It was sort of like the occasional total eclipse of the sun, an event that occurs only rarely and when it does everyone makes it a point to watch because it will be a while before it happens again.
Of course I am referring to the Republican Presidential primary that played out in Mississippi during the week culminating in the March 13, 2012, election. Mississippi was still very much in play on that date because the effort to name a Republican challenger to incumbent Democratic President Barack Obama was far from over. Mississippi’s pool of 40 delegates, far from being skimpy leftovers on the campaign floor, was instead a tempting target for frontrunner Mitt Romney to pad his tenuous lead and a necessity for Rick Santorum and Newt Gingrich in their efforts to gain ground on the leader. The networks and the reporters toting cameras showed up and captured snapshots of Mississippi and Mississippians, warts and all. At the end of the evening Rick Santorum broke through to capture 33 percent of the vote. He was closely followed by Newt Gingrich with 31 percent and national frontrunner Mitt Romney with a best so far in the South 30 percent.
Mississippians brief time in the political sun will be remembered. One of those memories that proved to be quite entertaining was watching the patrician New Englander, Mitt Romney, try to be “Southern.” He bragged twice of eating catfish and proudly announced that he had enjoyed a plate of “cheesy grits” for breakfast. Each such pronouncement was greeted by a few snickers and polite applause.
As a point of personal privilege I believe we let him off light. After all he is trying for the highest office in the land, and he is not likely to be back this way again. Therefore, we should have thrown a “sho nuff” political event like those put on by many experienced rural county supervisors in Mississippi. If Romney could nosh down a plate of boiled “chitlins” and rooster fries and wash it down with a mason jar of sweet tea he might have just won the Mississippi primary. No doubt he was glad to escape Mississippi the next day for the friendlier confines of the Waldorf-Astoria in New York where he had access to cucumber sandwiches with the crust trimmed and perhaps a dab of caviar.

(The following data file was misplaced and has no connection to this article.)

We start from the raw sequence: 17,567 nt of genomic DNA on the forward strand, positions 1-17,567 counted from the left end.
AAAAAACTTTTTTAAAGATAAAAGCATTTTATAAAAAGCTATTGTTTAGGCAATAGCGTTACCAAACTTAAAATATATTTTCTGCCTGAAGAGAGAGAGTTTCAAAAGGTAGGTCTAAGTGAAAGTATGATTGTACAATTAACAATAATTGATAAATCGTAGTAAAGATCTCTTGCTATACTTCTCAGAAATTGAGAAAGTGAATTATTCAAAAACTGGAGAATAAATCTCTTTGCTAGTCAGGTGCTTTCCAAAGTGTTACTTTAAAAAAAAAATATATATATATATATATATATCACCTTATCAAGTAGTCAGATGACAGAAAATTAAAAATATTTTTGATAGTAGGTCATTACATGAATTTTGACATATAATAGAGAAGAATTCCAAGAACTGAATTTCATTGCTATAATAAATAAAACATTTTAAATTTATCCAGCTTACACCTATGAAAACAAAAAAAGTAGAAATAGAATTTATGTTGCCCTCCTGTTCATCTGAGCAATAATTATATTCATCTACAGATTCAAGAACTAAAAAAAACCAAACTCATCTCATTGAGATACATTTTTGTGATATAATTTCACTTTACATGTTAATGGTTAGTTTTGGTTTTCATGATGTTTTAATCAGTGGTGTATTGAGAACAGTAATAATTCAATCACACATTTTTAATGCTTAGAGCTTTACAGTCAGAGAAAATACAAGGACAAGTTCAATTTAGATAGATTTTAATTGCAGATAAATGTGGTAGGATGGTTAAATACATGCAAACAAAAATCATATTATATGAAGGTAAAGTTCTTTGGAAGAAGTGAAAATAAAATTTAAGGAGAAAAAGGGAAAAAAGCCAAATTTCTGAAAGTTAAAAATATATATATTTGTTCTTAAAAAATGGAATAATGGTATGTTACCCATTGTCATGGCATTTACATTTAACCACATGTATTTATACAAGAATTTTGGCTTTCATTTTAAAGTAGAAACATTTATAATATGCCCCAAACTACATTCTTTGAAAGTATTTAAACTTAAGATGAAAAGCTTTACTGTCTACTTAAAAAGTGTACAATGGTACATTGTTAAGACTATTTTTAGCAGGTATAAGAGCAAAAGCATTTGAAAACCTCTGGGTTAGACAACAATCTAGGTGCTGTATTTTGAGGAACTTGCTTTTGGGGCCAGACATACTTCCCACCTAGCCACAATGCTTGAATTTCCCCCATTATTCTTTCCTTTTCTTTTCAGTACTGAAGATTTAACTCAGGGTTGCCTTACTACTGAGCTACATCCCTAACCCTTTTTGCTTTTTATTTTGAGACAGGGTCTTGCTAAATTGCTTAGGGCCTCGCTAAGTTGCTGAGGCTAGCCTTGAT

A few weeks earlier in this protracted campaign, Newt Gingrich was considered to be the favorite to waltz through Mississippi and Alabama. It was thought that his Southern ties and his colorful anti-Obama, anti-government diatribes were just the ticket for plain-spoken Southerners who share his contempt. Gingrich was obviously hindered by two main things. There was his virtual disappearance from the campaign trail over the last three weeks – a period that saw a surge into the challenger position by Rick Santorum. Secondly, there is clearly a lingering disgust on the part of many religious conservatives over how Gingrich came by, and subsequently disposed of, his three wives. His continuous invective against Washington, Wall Street, President Obama and the mainstream news media kept him in the thick of things.
Rick Santorum filled in the gaps left by the shortcomings of Newt Gingrich. Santorum has a strong traditional family history built over several decades. His extremely conservative beliefs on gender-related issues seemed to play well with conservative Southern women as well as men. Furthermore, Santorum has few peers in his willingness to lash out against Obama and big-government liberalism. As has been the case in other states prior to Mississippi, Santorum benefitted from a sense of timing and an appearance of true sincerity that appealed to many rank-and-file voters.
Also of note during the week of campaigning was the blanket endorsement of Mitt Romney by the seven Mississippi statewide elected Republicans. This unified front was led by Gov. Phil Bryant. Despite Romney’s third place finish, the endorsements can be viewed as strategically-sound politics. The reasoning here is that most observers believe that, at the end of the day, Romney will secure the GOP nomination. The endorsements and the time spent on the campaign trail by the Governor and the other elected officials should move them nearer to the head of the line should Romney ultimately win the Presidency.
Given that all three of the candidates finished within three percentage points of one another, what does this tell us?
It is clear that all of the differences in social policy and economic policy are of little importance in Mississippi and probably in the rest of the Deep South. The absolute and overriding motivation of Mississippi Republicans and conservative independents in Mississippi is the defeat of Barack Obama. Over and over again, voters were heard to say, “I really don’t care which one wins, just so he beats Obama.”
Given the obvious need to pivot back toward the middle once the nomination is secure, Romney or Santorum will need such “no questions asked” supporters to have a chance of overtaking the incumbent president in November when the prize will be Mississippi’s six electoral votes.
Dr. William Martin Wiseman is director of the John C. Stennis Institute of Government and professor of political science at Mississippi State University. Contact him at firstname.lastname@example.org.
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